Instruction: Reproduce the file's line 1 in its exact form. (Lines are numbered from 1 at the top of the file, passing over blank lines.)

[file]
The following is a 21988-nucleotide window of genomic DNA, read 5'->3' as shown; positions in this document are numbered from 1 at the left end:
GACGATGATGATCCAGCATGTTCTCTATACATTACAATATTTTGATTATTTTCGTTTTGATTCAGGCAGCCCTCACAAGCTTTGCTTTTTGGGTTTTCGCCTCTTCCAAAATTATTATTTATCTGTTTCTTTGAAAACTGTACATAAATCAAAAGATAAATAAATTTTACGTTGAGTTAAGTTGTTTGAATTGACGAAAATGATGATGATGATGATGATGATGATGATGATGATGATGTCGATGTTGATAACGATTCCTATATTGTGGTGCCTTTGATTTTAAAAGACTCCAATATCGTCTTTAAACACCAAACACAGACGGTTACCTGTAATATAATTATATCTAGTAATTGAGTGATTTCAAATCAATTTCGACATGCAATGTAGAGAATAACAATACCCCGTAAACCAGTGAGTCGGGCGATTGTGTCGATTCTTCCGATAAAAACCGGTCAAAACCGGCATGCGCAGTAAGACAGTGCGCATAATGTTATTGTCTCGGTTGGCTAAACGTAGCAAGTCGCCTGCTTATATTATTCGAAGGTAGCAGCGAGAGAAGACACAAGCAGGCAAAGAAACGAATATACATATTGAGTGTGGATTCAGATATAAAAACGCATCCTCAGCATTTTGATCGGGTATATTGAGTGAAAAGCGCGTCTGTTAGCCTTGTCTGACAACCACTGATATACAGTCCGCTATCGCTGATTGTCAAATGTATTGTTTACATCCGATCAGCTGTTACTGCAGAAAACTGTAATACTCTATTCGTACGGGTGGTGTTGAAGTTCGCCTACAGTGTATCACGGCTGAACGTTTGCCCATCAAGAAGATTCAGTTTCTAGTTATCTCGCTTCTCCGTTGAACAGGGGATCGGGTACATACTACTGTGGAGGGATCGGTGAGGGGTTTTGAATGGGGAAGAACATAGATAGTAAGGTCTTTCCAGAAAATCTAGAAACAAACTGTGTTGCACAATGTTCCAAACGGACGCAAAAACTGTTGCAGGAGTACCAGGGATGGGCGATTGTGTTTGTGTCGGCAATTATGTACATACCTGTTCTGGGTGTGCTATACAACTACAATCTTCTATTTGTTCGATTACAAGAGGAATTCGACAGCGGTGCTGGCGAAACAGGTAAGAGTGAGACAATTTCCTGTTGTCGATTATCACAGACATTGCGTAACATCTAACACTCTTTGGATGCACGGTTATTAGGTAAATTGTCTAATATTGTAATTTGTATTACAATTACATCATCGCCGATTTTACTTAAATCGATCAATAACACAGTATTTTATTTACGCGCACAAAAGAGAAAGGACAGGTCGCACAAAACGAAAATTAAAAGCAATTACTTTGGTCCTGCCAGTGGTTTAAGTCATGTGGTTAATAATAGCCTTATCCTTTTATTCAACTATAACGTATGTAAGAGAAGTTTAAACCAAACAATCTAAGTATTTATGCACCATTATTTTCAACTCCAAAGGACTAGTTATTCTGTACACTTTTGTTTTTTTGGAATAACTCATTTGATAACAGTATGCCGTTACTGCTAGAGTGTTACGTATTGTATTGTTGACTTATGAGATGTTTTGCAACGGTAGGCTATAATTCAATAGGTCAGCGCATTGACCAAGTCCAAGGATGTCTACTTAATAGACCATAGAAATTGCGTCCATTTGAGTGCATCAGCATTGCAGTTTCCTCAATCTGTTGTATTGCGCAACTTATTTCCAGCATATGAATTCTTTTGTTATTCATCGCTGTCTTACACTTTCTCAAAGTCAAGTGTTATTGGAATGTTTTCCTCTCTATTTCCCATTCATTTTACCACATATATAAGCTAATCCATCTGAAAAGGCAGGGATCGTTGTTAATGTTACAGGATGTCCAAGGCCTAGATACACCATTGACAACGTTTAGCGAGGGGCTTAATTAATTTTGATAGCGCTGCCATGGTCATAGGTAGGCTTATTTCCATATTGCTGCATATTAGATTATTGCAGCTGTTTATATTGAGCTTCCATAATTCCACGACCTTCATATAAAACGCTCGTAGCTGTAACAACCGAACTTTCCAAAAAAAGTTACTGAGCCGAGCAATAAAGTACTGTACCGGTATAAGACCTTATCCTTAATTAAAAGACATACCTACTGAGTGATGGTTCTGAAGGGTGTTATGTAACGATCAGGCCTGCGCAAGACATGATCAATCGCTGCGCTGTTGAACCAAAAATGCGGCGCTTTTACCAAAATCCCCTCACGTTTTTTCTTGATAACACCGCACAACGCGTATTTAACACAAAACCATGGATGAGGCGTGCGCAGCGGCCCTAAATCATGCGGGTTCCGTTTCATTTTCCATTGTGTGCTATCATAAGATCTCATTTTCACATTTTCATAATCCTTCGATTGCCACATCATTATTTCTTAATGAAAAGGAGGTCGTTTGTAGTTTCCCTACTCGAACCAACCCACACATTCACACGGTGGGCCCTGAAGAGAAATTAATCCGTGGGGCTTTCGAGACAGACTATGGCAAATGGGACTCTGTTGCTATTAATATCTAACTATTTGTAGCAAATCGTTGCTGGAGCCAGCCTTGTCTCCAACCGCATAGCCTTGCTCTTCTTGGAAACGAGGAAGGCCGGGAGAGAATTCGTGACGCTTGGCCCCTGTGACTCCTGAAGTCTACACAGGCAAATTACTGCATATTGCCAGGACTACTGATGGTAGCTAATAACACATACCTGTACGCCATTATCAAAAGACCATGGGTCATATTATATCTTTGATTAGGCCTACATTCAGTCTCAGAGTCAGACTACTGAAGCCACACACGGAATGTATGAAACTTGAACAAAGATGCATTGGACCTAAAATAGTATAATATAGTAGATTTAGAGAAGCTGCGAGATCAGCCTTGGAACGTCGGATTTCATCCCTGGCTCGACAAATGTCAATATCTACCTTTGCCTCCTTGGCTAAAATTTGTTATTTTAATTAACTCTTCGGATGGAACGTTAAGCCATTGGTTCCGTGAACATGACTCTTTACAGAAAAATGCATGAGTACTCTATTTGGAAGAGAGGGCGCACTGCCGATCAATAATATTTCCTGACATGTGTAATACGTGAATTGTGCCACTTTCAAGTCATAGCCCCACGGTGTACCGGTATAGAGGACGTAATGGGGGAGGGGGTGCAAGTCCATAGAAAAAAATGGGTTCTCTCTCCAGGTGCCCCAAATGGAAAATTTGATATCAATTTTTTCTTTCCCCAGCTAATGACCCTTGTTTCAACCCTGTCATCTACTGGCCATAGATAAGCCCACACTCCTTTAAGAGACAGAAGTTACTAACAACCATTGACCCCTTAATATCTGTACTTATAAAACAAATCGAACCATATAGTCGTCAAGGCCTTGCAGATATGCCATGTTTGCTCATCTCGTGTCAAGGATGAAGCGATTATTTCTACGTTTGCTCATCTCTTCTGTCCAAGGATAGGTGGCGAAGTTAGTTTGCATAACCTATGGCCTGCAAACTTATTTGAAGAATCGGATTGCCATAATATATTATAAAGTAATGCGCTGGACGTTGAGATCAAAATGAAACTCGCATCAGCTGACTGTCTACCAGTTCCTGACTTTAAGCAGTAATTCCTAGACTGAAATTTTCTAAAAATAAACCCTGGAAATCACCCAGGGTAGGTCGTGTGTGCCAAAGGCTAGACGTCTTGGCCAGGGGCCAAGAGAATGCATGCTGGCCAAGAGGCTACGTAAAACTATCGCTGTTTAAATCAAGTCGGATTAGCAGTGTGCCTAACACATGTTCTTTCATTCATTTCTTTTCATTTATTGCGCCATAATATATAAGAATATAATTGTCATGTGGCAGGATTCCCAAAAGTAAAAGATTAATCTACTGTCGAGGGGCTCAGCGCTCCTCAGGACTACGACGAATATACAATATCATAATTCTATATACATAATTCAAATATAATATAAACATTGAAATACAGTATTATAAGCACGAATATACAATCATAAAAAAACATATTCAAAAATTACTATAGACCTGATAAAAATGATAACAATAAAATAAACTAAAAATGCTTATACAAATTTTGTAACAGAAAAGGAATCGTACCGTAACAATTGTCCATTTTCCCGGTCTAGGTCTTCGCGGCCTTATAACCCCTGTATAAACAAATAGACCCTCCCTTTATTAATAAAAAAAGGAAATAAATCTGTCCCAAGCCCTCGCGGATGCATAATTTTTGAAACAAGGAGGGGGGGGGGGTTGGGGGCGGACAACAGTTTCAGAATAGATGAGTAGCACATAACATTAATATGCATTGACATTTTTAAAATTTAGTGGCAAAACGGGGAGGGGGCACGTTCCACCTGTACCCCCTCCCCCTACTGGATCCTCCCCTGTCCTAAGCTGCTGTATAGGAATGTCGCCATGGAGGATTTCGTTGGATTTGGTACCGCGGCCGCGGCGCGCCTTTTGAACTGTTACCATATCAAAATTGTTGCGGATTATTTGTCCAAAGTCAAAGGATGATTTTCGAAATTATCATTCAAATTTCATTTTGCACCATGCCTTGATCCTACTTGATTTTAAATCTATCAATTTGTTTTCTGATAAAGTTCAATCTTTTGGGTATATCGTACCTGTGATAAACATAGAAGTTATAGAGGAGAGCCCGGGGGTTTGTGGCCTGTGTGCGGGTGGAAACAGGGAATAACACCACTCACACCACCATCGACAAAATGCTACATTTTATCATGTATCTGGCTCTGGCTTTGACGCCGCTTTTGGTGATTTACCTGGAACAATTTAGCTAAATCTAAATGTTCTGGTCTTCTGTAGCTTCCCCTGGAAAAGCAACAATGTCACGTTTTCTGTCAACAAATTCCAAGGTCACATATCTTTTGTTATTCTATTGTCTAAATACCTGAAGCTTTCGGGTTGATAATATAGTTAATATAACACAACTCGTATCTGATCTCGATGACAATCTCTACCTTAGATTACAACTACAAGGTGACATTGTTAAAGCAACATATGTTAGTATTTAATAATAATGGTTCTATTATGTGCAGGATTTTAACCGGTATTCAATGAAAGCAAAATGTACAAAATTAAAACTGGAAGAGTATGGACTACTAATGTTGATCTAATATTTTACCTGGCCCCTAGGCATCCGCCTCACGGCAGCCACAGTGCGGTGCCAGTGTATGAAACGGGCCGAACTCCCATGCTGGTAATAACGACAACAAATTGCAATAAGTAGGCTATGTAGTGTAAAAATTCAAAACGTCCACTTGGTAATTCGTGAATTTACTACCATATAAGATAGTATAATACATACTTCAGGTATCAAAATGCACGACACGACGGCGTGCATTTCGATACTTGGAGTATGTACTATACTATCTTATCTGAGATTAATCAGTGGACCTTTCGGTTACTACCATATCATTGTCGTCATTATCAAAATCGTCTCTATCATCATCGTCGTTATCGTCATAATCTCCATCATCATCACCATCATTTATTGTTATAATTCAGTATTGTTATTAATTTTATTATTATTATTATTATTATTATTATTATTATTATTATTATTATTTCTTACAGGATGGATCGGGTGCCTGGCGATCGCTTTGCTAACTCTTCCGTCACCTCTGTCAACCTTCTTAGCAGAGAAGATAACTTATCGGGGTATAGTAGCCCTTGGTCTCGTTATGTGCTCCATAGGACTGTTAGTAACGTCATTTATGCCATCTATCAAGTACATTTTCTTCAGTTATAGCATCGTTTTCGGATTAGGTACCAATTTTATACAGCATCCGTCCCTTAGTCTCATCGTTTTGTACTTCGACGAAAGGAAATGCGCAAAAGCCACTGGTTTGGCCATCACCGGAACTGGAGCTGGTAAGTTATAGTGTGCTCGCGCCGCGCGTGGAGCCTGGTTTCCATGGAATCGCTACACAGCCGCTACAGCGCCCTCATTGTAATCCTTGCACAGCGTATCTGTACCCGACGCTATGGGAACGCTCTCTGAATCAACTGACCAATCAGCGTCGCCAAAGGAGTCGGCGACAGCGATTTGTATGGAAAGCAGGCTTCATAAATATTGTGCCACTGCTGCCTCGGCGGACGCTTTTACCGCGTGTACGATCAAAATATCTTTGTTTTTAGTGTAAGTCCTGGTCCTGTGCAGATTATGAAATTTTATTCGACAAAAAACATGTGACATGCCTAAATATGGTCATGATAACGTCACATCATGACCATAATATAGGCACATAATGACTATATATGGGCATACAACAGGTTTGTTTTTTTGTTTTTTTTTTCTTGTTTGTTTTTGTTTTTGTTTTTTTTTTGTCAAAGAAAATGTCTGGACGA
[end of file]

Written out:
The following is a 21988-nucleotide window of genomic DNA, read 5'->3' as shown; positions in this document are numbered from 1 at the left end: